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Oil Spill Safeguard Used in Other Nations Not Required in U.S.

A remote shut-off device used in two other major oil-producing nations as a last-resort safety measure to prevent underwater oil spills is not required in the United States, the Wall Street Journal reports.

The device, known as an acoustic switch, is activated from off-site when a platform is damaged and the primary shut-off system doesn’t work. Norwegian companies have used the system on almost all its offshore drills since 1993, and it is effectively required by Norway and Brazil.

Although it’s not clear that an acoustic switch would have stopped the leak caused by last week’s oil rig explosion in the Gulf of Mexico, BP, which hired the rig, has acknowledged that the primary shut-off systems failed to work, the Journal reports.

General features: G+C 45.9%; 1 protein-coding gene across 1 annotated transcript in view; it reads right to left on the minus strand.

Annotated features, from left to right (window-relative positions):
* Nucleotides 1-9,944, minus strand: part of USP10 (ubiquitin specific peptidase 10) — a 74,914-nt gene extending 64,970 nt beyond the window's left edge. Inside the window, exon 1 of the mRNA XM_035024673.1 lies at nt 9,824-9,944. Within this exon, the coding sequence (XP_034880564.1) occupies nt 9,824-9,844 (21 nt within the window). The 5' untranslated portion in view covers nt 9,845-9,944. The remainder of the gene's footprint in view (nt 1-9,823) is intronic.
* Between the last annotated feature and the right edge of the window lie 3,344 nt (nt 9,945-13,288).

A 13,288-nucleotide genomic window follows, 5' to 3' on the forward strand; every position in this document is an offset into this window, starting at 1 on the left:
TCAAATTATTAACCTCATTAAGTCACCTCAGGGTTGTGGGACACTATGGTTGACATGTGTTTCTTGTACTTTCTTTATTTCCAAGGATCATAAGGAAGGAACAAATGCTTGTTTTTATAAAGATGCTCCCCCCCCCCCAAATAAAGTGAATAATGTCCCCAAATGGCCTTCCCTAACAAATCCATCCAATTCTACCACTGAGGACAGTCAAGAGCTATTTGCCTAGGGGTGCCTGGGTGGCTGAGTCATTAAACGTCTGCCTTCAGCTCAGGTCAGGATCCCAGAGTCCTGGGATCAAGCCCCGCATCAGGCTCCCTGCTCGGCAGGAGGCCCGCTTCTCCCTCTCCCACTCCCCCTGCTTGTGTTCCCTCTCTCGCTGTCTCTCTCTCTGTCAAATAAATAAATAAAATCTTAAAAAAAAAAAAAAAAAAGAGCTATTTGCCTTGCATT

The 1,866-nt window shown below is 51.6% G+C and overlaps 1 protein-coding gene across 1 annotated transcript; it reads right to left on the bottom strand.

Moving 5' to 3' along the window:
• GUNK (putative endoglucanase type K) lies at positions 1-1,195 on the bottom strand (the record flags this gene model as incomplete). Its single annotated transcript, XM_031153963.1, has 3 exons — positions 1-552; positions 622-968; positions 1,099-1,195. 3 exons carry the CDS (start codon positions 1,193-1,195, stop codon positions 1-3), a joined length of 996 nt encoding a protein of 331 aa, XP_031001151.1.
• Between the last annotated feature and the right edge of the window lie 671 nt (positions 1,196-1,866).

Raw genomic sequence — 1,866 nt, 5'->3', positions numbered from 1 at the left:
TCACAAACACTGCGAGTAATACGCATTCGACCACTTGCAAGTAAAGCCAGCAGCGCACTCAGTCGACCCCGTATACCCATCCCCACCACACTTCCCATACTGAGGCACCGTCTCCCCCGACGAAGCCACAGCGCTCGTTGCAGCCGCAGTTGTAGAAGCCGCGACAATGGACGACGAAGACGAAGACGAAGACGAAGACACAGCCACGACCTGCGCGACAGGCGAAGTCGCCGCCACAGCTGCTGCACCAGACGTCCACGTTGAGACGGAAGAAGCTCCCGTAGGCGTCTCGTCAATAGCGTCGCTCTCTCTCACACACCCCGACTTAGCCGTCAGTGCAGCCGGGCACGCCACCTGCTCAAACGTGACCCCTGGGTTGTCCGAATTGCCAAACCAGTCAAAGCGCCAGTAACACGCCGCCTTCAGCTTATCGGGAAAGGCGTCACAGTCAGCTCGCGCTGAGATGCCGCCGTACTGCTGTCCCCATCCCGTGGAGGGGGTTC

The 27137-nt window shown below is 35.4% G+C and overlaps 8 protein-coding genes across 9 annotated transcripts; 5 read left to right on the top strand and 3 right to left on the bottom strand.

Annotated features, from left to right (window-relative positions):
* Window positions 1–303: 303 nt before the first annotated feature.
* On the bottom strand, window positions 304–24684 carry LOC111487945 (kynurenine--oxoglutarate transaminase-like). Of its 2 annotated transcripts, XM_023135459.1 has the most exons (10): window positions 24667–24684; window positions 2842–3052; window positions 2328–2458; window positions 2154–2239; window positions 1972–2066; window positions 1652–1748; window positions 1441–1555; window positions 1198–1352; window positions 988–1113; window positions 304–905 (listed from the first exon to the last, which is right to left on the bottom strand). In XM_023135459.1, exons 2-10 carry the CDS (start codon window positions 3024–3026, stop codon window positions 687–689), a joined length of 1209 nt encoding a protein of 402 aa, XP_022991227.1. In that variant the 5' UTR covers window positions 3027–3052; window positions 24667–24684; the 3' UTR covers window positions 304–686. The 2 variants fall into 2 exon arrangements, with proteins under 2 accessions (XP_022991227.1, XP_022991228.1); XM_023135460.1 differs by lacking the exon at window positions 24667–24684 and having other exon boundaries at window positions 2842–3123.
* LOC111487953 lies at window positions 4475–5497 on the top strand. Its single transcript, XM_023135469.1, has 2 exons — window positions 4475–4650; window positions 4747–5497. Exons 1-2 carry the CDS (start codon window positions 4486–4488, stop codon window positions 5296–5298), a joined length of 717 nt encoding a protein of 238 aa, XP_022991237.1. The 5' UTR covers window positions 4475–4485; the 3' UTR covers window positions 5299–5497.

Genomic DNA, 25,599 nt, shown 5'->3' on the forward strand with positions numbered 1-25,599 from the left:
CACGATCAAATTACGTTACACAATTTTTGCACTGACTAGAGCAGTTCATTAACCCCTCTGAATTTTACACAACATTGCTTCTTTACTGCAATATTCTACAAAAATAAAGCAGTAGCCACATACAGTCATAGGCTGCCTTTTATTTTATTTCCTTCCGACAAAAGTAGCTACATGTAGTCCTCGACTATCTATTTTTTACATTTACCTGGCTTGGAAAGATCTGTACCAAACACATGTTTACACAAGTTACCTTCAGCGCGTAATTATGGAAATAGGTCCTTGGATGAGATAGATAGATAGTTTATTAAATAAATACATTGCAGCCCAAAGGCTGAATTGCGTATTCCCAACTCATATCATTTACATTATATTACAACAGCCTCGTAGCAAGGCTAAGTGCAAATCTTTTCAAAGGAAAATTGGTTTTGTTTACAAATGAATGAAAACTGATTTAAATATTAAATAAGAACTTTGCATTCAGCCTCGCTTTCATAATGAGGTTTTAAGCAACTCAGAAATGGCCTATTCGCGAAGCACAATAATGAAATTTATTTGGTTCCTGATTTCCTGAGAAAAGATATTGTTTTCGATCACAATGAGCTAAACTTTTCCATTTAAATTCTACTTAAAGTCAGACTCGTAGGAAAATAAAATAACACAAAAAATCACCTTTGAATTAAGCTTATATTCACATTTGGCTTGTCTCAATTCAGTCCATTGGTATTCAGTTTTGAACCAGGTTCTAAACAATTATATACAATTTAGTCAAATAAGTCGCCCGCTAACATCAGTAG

Regulators in the United States considered requiring acoustic switches several years ago, but drilling companies were concerned about the cost, and the Minerals Management Service decided they were not necessary. A switch costs about $500,000, and BP estimates that the daily cost of dealing with the Gulf of Mexico spill is $6 million.